Narrowboat adventures with ABC Boat Hire pt.2

In November 2020, we were lucky enough to be invited on a narrowboat staycation with ABC Boat Hire. We explored the Grand Union Canal in Northampton, learning how to drive a narrowboat, with some scrapes – literally – along the way and taking in everything the British countryside – and British pubs – had to offer.

So, when we were invited back to join ABC Boat Hire over the Easter break, we jumped at the opportunity. This time we visited ABC Boat Hire’s Worcester Marina. We spent three days and two nights driving around the Droitwich Ring, which combines the River Severn and the Droitwich Canal.

Now, you may have thought that because we had driven a narrowboat beforehand we would have remembered all the key details and safety measures. Unfortunately, you would have been incorrect. So, when we arrived at Worcester Marine and took through another safety briefing, we were somewhat relieved. We were reminded how to start the boat, drive the boat and how to moor it. Most importantly, how to stay safe on the boat.

We were also shown around our narrowboat, the Aquatic Warbler, which was an absolute beauty. It had everything we would need for the next three days, including three double beds, two bathrooms, a kitchen and a lounge area.

This time around we were also going to be going through some locks – 33 locks to be exact – something we hadn’t had the opportunity to do last time due to another boat having a slight accident. And by slight accident we mean they sunk the boat in the lock. So, we knew how important this safety briefing would be.

We were taught all about the canal highway code, lock etiquette, how to save water and how to open the locks with the windlass. Yet, the most most important thing we learnt was to avoid the cill in the lock. The cill is a horizontal ledge that sticks out in the lock, further than the lock gates. It is critical to be beyond the cill before you begin to empty the water, otherwise you’ll have a sunken boat. Luckily, at some locks there are British Waterway volunteers who are experts in locks.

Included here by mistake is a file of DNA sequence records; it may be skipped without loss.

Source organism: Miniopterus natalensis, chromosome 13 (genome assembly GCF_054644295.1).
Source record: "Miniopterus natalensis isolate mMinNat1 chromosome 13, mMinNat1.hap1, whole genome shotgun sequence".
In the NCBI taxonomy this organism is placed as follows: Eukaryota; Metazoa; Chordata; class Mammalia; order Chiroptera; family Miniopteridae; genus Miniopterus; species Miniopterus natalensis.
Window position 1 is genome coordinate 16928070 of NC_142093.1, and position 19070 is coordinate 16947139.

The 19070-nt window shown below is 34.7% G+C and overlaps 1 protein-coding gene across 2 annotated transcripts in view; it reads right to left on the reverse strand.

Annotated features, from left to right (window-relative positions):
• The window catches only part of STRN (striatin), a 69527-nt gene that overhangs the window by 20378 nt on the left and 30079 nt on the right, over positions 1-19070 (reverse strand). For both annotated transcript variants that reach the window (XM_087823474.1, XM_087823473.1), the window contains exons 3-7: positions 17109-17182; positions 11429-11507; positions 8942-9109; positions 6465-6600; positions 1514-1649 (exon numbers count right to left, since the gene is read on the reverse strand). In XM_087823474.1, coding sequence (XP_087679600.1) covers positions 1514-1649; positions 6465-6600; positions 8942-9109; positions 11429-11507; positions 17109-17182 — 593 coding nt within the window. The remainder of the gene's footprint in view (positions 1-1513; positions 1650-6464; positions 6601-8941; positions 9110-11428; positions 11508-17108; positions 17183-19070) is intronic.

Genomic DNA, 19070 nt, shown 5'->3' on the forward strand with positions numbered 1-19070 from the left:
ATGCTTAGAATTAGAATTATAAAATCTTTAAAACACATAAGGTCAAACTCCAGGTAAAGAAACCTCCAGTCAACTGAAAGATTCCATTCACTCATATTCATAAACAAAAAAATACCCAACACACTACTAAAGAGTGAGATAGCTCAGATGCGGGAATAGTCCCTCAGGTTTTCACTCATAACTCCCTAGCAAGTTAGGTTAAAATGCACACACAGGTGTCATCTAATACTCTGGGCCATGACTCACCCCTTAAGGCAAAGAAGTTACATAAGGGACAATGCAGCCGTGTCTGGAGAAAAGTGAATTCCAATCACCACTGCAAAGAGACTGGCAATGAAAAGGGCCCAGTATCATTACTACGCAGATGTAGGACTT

Do. Not. Forget. About. The. Cill.

Once we had thoroughly had the life scared out of us about the cill – which was apparently the intention – ABC Boat Hire handed us the keys to our very own 69ft narrowboat. FYI, the locks are only 72ft.

Now we will not lie, we were a little rusty since our last adventure with ABC Boat Hire. Our exit out of Worcester Marina was a slight disaster, we nearly crashed into another narrowboat and made quite a scene. So much so, ABC Boat Hire decided it was probably best to take us out of the marina themselves. In all honesty, this was the right decision.

Once we were a little more comfortable with the narrowboat, and the Captain had been demoted to Chief Mate, the journey became very enjoyable. Although, it wasn’t long until we came across our first lock. We all readied ourselves and went to work to open the lock.

The lock was not in our favour, which is not a reference to Hunger Games, but a boating term which means the water level is favour of boats travelling the other direction. Therefore, the lock needed to be filled before we could move ahead. However, lock etiquette means that you need to check whether another boat is coming in the opposite direction. This means that the lock doesn’t need to be drained and filled twice, saving water.

On this occasion there was not another boat coming in the other direction. So, with our windlasses in hand Natalie and I headed to open the lock paddles. Now, we feel like we’re both pretty strong people, but in all honesty, opening the lock was tough at first. We really had to put our backs into it, but luckily over time the lock paddles began to open and the water started to fill the lock. Success.

It usually takes around 5-minutes to fill the lock, in that time the Captain can line up the narrowboat to enter the lock. Although this is easier said than done, and in all honesty, our first few attempts meant the boat bounced off the walls of lock before being in the right position.

Once the lock was full, we were able to close the lock paddles and open the locks gates so the boat could drift inside. Then its most critical part was making sure the narrowboat was beyond the cill before draining the water. Luckily, the water drained and the narrowboat was still afloat. A very successful first lock.

We have to admit that opening and closing the locks became one of our favourite activities over the weekend. It was surprisingly fun, a great opportunity to speak to the locals and very satisfying when the boat makes it to the other side. Which was a good thing as we still had 32 locks to go.